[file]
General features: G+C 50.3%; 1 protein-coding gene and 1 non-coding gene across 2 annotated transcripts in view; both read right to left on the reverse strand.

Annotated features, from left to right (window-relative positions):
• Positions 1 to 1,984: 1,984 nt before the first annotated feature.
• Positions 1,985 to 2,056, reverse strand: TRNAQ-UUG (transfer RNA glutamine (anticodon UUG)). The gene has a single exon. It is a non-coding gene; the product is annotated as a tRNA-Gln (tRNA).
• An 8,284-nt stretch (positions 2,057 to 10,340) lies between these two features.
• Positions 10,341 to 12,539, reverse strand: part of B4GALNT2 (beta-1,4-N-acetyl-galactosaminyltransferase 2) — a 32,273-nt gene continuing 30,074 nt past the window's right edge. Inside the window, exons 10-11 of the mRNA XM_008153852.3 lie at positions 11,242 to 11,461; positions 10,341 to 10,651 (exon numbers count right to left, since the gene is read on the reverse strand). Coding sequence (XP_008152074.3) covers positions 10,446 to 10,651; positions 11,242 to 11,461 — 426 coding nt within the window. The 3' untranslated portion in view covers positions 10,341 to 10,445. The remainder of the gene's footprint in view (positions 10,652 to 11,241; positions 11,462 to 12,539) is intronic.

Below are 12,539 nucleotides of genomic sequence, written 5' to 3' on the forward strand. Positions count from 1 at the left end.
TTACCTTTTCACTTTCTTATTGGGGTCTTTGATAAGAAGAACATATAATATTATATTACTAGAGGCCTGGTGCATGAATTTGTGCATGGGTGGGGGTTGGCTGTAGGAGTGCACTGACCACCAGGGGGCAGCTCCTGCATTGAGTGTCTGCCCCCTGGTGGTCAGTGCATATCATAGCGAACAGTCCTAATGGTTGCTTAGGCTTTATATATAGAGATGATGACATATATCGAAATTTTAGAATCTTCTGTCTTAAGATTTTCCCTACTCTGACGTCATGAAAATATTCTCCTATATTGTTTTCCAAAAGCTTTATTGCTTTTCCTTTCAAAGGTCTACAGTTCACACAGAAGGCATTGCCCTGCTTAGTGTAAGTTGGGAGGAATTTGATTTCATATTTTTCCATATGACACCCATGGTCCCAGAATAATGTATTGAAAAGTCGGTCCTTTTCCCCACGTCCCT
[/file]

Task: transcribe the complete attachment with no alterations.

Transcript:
General features: G+C 50.3%; 1 protein-coding gene and 1 non-coding gene across 2 annotated transcripts in view; both read right to left on the reverse strand.

Annotated features, from left to right (window-relative positions):
• Positions 1 to 1,984: 1,984 nt before the first annotated feature.
• Positions 1,985 to 2,056, reverse strand: TRNAQ-UUG (transfer RNA glutamine (anticodon UUG)). The gene has a single exon. It is a non-coding gene; the product is annotated as a tRNA-Gln (tRNA).
• An 8,284-nt stretch (positions 2,057 to 10,340) lies between these two features.
• Positions 10,341 to 12,539, reverse strand: part of B4GALNT2 (beta-1,4-N-acetyl-galactosaminyltransferase 2) — a 32,273-nt gene continuing 30,074 nt past the window's right edge. Inside the window, exons 10-11 of the mRNA XM_008153852.3 lie at positions 11,242 to 11,461; positions 10,341 to 10,651 (exon numbers count right to left, since the gene is read on the reverse strand). Coding sequence (XP_008152074.3) covers positions 10,446 to 10,651; positions 11,242 to 11,461 — 426 coding nt within the window. The 3' untranslated portion in view covers positions 10,341 to 10,445. The remainder of the gene's footprint in view (positions 10,652 to 11,241; positions 11,462 to 12,539) is intronic.

Below are 12,539 nucleotides of genomic sequence, written 5' to 3' on the forward strand. Positions count from 1 at the left end.
TTACCTTTTCACTTTCTTATTGGGGTCTTTGATAAGAAGAACATATAATATTATATTACTAGAGGCCTGGTGCATGAATTTGTGCATGGGTGGGGGTTGGCTGTAGGAGTGCACTGACCACCAGGGGGCAGCTCCTGCATTGAGTGTCTGCCCCCTGGTGGTCAGTGCATATCATAGCGAACAGTCCTAATGGTTGCTTAGGCTTTATATATAGAGATGATGACATATATCGAAATTTTAGAATCTTCTGTCTTAAGATTTTCCCTACTCTGACGTCATGAAAATATTCTCCTATATTGTTTTCCAAAAGCTTTATTGCTTTTCCTTTCAAAGGTCTACAGTTCACACAGAAGGCATTGCCCTGCTTAGTGTAAGTTGGGAGGAATTTGATTTCATATTTTTCCATATGACACCCATGGTCCCAGAATAATGTATTGAAAAGTCGGTCCTTTTCCCCACGTCCCT